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Notes on the address modifier

From Ken Shirriff < >

After my core memory writeup, I decided to take on a smaller component next. Here's a description of the address modifier. While it may seem trivial, there's more to it than you'd expect.


Address Modifier

The address modifier updates the address stored in the Main STAR register, moving to the next address. It takes a three-character address and modifies it by +1, -1, or +3, in one machine cycle. The +1 step is used to step through instructions. It is also used for reverse scans of a field. The -1 step is used for forward scans of a fields. The +3 step is used for printing; each print subscan looks at every third character.

The operation of the modifier can be understood by looking at the ILD System Data Flow. The contents of the main STAR (Storage-Address Register) are passed to the modifier one digit at a time over the serial lines, from units to hundreds. After being modified, the digit is stored into the appropriate STAR register (I, A, B, A-Aux or B-Aux).

The STAR registers are structured differently from regular storage in order to handle the zone bits and digit bits separately. Each STAR register holds three digits:

The CD and CZ bits provide error detection.

For the hundreds digit, the modifier increments/decrements the hundreds and units zone bits in parallel if there is a carry. Zone bit updates are not supported with +3. (Optional Features p 7) The units zone bits are provided along with the 1406 Storage Unit to support the additional address space and are not shown on the basic ILD.

The address must be modified every cycle, so the speed of the modifier is critical to performance of the 1401. Unlike the arithmetic adder, which adds one digit per cycle, the modifier must update three digits per cycle. The timing of the modifier is as follows:
   000-030: units digit modified
   030-060: tens digit modified
   060-090: hundreds digit modified along with units and hundreds zone


The modifier uses the control inputs:
   MOD POS 1: This adds 1
   MOD MINUS 1: This subtracts 1
   MOD PLUS 3: This adds 3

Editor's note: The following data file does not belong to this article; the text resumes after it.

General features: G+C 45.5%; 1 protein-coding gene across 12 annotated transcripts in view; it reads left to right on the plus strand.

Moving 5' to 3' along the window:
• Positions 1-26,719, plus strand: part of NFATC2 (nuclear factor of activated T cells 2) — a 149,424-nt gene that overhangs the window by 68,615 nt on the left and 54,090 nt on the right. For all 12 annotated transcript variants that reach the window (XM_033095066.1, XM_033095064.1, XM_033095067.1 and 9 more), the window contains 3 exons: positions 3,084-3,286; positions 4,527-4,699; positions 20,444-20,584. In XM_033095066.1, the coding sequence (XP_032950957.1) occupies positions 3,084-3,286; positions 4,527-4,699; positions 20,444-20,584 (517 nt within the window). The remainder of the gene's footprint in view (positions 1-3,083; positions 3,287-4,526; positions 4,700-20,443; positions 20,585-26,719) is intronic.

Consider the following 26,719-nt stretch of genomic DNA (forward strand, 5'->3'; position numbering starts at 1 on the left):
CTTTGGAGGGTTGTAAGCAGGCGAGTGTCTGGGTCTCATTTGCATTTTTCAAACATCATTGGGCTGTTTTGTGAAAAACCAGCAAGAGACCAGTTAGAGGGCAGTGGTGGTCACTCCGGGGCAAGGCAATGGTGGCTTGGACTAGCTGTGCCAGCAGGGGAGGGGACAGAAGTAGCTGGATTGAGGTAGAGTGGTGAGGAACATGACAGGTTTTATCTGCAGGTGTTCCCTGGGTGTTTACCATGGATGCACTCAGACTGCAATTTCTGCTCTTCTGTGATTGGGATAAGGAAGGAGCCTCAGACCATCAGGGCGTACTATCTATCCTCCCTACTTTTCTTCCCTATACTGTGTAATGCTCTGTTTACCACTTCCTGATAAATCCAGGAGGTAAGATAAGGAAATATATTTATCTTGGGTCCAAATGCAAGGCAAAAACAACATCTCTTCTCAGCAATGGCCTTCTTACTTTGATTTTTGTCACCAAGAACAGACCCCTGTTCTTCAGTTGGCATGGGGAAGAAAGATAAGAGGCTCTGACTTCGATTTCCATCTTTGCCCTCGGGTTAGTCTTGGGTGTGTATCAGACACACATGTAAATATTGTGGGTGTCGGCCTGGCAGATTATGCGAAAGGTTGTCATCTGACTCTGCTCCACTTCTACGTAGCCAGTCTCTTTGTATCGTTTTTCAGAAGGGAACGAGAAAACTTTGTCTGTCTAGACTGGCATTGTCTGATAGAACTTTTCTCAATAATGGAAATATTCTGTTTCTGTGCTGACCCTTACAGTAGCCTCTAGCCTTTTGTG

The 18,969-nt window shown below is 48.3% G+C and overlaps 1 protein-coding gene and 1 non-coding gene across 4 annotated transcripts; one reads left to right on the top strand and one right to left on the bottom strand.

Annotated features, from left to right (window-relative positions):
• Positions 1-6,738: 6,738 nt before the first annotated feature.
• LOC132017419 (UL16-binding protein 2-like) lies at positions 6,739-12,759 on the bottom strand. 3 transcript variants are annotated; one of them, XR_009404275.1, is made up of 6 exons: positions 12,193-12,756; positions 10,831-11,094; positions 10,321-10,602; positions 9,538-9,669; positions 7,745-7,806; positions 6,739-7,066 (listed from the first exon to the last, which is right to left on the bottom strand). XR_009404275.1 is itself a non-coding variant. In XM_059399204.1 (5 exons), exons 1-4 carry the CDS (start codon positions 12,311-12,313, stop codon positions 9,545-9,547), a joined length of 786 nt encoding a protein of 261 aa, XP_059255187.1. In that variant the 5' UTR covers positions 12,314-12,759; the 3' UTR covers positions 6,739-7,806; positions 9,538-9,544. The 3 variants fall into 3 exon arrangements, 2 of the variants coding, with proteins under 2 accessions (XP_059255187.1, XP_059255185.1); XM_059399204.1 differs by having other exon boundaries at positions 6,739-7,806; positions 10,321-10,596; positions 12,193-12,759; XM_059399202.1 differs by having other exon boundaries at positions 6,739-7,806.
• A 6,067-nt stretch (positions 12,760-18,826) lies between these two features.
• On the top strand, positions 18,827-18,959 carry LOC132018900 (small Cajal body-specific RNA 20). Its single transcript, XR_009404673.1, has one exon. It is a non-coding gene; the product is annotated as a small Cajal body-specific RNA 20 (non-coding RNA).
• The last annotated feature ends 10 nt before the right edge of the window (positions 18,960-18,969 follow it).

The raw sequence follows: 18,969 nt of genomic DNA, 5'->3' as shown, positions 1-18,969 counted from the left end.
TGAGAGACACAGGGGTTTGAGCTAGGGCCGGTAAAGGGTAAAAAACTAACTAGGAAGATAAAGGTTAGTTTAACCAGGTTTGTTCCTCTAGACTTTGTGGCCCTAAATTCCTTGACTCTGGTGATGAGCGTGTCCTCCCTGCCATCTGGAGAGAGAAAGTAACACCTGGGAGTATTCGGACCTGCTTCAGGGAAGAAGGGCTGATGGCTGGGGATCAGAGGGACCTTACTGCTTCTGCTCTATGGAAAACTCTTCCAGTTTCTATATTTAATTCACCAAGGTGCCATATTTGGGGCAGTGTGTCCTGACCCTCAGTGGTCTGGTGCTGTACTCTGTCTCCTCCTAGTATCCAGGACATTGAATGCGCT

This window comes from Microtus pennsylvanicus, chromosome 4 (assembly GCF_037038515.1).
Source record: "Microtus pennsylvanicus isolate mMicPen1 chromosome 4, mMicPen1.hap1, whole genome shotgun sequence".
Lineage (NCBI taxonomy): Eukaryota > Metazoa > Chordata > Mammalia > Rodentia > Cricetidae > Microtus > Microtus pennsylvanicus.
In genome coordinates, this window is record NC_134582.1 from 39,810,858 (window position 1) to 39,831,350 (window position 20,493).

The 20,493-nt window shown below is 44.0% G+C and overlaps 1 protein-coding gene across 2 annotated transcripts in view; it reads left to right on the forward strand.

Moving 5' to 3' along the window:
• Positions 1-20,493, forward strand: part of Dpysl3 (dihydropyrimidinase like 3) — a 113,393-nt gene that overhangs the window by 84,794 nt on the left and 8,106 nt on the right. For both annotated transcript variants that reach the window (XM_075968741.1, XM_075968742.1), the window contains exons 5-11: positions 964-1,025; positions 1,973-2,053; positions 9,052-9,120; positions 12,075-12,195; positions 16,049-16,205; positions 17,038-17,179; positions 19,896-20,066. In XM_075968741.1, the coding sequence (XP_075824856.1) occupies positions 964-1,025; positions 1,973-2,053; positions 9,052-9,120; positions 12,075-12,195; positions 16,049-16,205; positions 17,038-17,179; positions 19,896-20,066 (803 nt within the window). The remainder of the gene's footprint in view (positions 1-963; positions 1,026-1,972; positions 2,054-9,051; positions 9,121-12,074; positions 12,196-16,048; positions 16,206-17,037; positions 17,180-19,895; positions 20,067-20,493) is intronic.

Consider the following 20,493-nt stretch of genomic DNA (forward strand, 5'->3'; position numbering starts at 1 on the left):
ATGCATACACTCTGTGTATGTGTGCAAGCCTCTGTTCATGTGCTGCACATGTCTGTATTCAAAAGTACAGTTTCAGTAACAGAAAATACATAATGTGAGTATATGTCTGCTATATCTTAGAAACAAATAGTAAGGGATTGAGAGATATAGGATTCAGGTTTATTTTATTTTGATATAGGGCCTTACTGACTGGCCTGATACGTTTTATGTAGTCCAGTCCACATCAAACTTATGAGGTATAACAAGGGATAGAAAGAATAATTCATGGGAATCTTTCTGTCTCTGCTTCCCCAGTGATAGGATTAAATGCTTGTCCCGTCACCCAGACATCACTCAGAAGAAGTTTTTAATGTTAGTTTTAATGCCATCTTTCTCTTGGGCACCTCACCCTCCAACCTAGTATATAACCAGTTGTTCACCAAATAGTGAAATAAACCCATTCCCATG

MOD CONTROL TRANSFER: This transfers the input unchanged.

The modifier control logic selects the appropriate modifier (-1, 0, +1, +3) based on the operation. It uses a trigger to store the carry/borrow from units and tens, and applies a +1/-1 during the tens and hundreds time if necessary. If there is no carry/borrow, MOD CONTROL TRANSFER is used to keep the digit unchanged.

The modifier is not implemented as a standard adder, but each bit is produced by AND-OR logic. The logic is basically brute force of the input and operation combinations that set each output bit. For example, the 4 bit output is generated from ten different combinations. One combination handles increment of 4, 6, or 8: an input with the 4 bit set, the 1 bit clear and a plus 1 operation creates a 4 bit output. (4,6,8 + 1 has 4 bit set)

The units zone bits are computed in parallel with the hundreds digit (bypassing the serialized digit approach used otherwise). Large AND-OR gates check the state of the hundreds bits and the units zone bits to produce the new units zone bits at the same time as the hundreds computation.

Modifier controls are in ALD 32.42 and 32.43 and ILD figure 19. The modifier is in ALD 32.43 and ILD figure 20. The units zone bit circuit isn't in the usual ILD, but is in Australian Logic Diagrams, figures 28 and 31. A few signals in the ILD have confusing names. HA is the serialized value from hundreds A or units A zone bit. HB is similar. UA and UB are the units zone values.

Other uses of modifier

The modifier is also used in a variety of special cases. For example, +3 is used as part of the Modify Address operation (Optional Features p8) to restore the B STAR register to the units position. (Could there be a bug if a Modify Address instruction spans a zone boundary?)

The modifier also allows values to be copied into a STAR register. The SET BUS ENT GATE control line copies the value from the B register. This is used during instruction fetch to load a STAR register. (The ILD System Data Flow diagram shows this separate from the modifier, but it is implemented as part of the modifier.)

The INDEX STAR lines allow the indexing circuitry to supply the address. See Optional Features p17-35 and ALD

The PFR lines allow the Punch-Feed-Read circuitry to supply the hundreds digit of an address. This is used to switch between 0xx and 1xx addresses when copying data from the read buffer to the punch buffer. See Optional Features p 141, ALD and ILD figure 64.

The COL BIN lines modify the hundreds address to 0xx/1xx/4xx/5xx for column binary operations. See Optional Features p131-138, ALD and ILD figure 67.

Updated Sept 6, 2015